Payer Roundup—Maryland eyeing tax returns to market ACA enrollment

Maryland eyeing tax returns to market ACA enrollment

The Maryland House of Delegates passed a bill this weekend that would help people who are uninsured enroll in coverage through their tax returns. The bipartisan-supported bill will be considered in the Senate as early as this week. 

The Maryland Easy Enrollment Health Program would steer residents to either Affordable Care Act exchanges or by auto-enrolling them in Medicaid if they check a box on their tax return that says they lack insurance. The form would also include a box for residents to opt out. 

The state would collect the information from the tax forms and send it to the Maryland Health Benefit Exchange. If passed, Maryland would be the first state to let families use information compiled for taxes to also qualify for healthcare programs. (Washington Examiner)

Insured aging immigrants have lower risk of heart disease

Aging immigrants are more at risk for cardiovascular disease if they lack health insurance, especially among those who more recently arrived in the U.S.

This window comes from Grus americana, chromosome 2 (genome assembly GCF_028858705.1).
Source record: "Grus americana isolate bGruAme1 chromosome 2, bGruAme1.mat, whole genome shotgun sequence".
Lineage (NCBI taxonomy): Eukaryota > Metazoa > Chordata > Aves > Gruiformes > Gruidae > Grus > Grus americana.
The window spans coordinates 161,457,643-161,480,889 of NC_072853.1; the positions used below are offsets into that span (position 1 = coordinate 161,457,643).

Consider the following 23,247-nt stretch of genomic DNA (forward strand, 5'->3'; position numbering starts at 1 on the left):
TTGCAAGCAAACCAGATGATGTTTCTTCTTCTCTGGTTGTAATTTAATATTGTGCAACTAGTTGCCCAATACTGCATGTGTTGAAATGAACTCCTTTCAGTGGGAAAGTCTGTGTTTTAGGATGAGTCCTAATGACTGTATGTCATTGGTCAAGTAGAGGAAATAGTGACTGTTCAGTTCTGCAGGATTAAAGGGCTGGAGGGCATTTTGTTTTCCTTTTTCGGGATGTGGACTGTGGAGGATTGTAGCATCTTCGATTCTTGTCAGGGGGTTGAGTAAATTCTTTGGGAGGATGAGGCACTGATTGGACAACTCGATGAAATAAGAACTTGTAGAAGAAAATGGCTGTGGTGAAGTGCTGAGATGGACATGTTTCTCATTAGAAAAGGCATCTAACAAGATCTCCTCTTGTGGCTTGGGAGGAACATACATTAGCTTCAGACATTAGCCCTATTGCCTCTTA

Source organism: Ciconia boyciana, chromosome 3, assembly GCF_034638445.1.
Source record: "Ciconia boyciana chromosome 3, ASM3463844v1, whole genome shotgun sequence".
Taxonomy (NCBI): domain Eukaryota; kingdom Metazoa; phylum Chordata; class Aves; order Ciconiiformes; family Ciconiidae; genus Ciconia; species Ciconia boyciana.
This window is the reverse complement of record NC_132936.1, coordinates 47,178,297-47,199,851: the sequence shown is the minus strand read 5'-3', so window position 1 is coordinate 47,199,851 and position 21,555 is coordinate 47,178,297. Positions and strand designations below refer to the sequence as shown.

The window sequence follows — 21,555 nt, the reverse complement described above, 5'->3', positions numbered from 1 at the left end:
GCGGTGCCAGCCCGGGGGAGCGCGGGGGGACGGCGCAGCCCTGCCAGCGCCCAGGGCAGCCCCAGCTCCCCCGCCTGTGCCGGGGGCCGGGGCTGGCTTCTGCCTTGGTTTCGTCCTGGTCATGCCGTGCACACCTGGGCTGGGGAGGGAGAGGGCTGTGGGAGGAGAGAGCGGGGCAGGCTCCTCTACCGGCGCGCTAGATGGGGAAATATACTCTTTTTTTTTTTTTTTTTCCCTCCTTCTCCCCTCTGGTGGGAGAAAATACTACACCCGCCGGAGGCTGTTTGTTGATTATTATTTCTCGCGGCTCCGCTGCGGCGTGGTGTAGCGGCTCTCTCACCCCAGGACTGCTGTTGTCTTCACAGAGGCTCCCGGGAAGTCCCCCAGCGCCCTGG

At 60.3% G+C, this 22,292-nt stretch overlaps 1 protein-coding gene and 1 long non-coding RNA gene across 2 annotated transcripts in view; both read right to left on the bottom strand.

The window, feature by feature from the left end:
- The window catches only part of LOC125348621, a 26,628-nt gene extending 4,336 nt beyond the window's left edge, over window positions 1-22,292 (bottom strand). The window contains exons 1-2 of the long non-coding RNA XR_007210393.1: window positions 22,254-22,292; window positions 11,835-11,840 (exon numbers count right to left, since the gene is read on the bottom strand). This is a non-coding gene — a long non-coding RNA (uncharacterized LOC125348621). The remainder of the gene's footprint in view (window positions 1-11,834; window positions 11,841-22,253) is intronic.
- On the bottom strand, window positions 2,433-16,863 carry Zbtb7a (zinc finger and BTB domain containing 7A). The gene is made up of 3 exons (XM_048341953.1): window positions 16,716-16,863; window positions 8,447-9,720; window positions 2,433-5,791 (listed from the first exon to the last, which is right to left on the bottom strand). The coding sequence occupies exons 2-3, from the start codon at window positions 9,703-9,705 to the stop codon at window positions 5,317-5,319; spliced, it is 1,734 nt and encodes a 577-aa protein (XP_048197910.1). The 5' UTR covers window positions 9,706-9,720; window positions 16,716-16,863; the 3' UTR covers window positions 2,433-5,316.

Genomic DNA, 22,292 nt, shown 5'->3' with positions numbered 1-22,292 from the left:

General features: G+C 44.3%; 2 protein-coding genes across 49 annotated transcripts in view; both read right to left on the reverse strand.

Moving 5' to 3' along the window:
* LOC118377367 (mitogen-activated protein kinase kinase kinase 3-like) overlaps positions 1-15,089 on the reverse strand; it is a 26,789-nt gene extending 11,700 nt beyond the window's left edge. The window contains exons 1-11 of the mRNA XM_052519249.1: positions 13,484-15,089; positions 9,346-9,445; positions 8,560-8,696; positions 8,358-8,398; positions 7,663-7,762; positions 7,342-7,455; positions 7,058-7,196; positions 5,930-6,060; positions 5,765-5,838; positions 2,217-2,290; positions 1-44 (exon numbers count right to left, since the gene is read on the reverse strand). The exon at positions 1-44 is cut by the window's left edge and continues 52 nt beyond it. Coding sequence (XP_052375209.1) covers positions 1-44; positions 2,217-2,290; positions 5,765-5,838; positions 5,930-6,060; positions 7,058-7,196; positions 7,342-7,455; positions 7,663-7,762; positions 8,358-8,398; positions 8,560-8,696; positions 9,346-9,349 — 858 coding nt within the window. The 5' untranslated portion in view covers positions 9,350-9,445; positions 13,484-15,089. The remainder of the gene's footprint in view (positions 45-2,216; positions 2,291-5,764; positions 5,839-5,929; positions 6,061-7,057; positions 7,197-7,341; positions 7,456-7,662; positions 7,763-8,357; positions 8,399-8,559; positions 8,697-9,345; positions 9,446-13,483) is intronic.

According to a study by NYU Rory Meyers College of Nursing, health insurance coverage plays an essential part in mitigating risk that often leads to older immigrants going to emergency rooms with strokes and heart attacks. 

Although younger immigrants were less likely to have cardiovascular disease than long-time immigrants, the population had higher plasma glucose levels, total cholesterol, and lower HDL cholesterol values. Plus, more than half, 54%, of recent immigrants had no health insurance, compared with 22% of long-term immigrants. (Announcement)

Dems target Trump's proposed Medicaid, Medicare cuts in new ad

The Democrat-backed group Protect Our Care has launched a new ad campaign decrying cuts to funding for Medicare and Medicaid proposed in the Trump administration's 2020 draft budget.

The ad calls President Donald Trump a hypocrite for promising on the campaign trail to protect federal healthcare programs, only to suggest massive cuts to these programs when in office. The ad also takes aim at several Republicans in Congress.

The White House disputes the ad's claims, saying that Trump's proposal isn't to slash Medicare but to "save it." (The Hill)